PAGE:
Researchers test sludge treatment system

A University of Nevada, Reno system to turn wastewater sludge into fuel is scheduled to be set up in the Truckee Meadows Water Reclamation Facility, which treats an average of 30 million gallons of wastewater per day.

The experimental system will process 20lb of sludge per hour, drying it at modest temperatures into a solid that will then be analysed for its suitability to be used for fuel through gasification. The refrigerator-sized demonstration unit will help researchers determine the optimum conditions for a commercial-sized operation.

Chuck Coronella, principle investigator for the research project and an associate professor of chemical engineering, said: ’We’re designing, building and assembling a continuous-feed system that will ultimately be used to generate electricity. We’ll run experiments throughout the summer, creating a usable dried product from the sludge.’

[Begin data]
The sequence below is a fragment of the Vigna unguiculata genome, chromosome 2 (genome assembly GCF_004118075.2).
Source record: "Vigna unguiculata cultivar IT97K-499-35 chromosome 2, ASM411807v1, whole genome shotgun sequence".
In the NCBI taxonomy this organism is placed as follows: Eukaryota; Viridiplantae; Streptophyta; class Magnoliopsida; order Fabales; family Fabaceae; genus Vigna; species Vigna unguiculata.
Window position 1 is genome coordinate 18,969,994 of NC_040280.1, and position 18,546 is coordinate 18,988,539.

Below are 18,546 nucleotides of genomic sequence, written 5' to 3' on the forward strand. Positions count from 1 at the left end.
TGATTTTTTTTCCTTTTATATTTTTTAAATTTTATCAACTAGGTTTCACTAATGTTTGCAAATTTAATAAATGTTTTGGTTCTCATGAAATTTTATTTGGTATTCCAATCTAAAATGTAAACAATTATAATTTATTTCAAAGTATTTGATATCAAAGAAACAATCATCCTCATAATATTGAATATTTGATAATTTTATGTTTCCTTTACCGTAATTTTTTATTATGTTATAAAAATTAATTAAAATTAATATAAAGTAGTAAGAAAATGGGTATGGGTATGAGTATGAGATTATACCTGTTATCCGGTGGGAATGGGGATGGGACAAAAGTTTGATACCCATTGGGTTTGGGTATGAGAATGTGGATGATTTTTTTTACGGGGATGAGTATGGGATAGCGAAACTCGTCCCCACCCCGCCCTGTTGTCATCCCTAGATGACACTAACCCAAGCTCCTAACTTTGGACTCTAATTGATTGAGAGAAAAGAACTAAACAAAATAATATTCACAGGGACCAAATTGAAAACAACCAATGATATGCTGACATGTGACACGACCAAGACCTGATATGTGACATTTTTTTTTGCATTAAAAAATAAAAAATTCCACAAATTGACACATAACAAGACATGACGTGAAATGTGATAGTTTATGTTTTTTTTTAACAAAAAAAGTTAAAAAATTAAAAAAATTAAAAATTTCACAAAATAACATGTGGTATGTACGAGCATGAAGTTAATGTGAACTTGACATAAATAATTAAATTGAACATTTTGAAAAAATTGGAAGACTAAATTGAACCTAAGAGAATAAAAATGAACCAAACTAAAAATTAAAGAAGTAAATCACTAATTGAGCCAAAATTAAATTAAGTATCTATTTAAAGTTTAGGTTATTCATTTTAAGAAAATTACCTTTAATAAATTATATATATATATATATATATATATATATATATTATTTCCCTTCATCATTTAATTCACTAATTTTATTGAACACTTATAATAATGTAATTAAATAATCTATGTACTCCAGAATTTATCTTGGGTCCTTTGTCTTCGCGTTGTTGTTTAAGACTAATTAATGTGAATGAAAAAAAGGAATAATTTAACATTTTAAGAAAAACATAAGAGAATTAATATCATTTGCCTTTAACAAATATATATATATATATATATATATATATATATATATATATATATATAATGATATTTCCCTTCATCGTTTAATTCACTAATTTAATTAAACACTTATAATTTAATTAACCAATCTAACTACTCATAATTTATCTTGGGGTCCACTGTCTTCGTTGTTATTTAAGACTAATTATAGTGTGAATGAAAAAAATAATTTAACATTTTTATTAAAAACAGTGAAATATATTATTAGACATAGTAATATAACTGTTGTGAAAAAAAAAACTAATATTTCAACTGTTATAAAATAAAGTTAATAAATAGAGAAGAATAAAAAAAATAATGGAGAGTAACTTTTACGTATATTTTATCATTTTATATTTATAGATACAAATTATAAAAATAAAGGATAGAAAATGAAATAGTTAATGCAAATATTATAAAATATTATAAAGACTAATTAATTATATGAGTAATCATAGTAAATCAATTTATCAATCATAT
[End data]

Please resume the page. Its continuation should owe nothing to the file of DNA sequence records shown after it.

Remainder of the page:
Wastewater sludge is a promising biomass stock but is currently being stored in landfills after inefficient processing.

’The beauty of this process is that it’s designed to be all on site, saving trucking costs and disposal fees for the sludge,’ added Victor Vasquez, a university faculty member in chemical engineering.

Estimates, which will be further refined through the research, show that a full-scale system could potentially generate 600kW of electricity a day to help power the plant.

The demonstration-scale project is a collaboration with the cities of Reno and Sparks, operators of the wastewater plant. Installation of the system will begin in April, and it will be tested in mid-May. The project will last until the autumn.

The University’s Technology Transfer Office, with assistance from the College of Business, is supporting the project with plans to make the system available to hundreds of communities around the country that operate water treatment plants.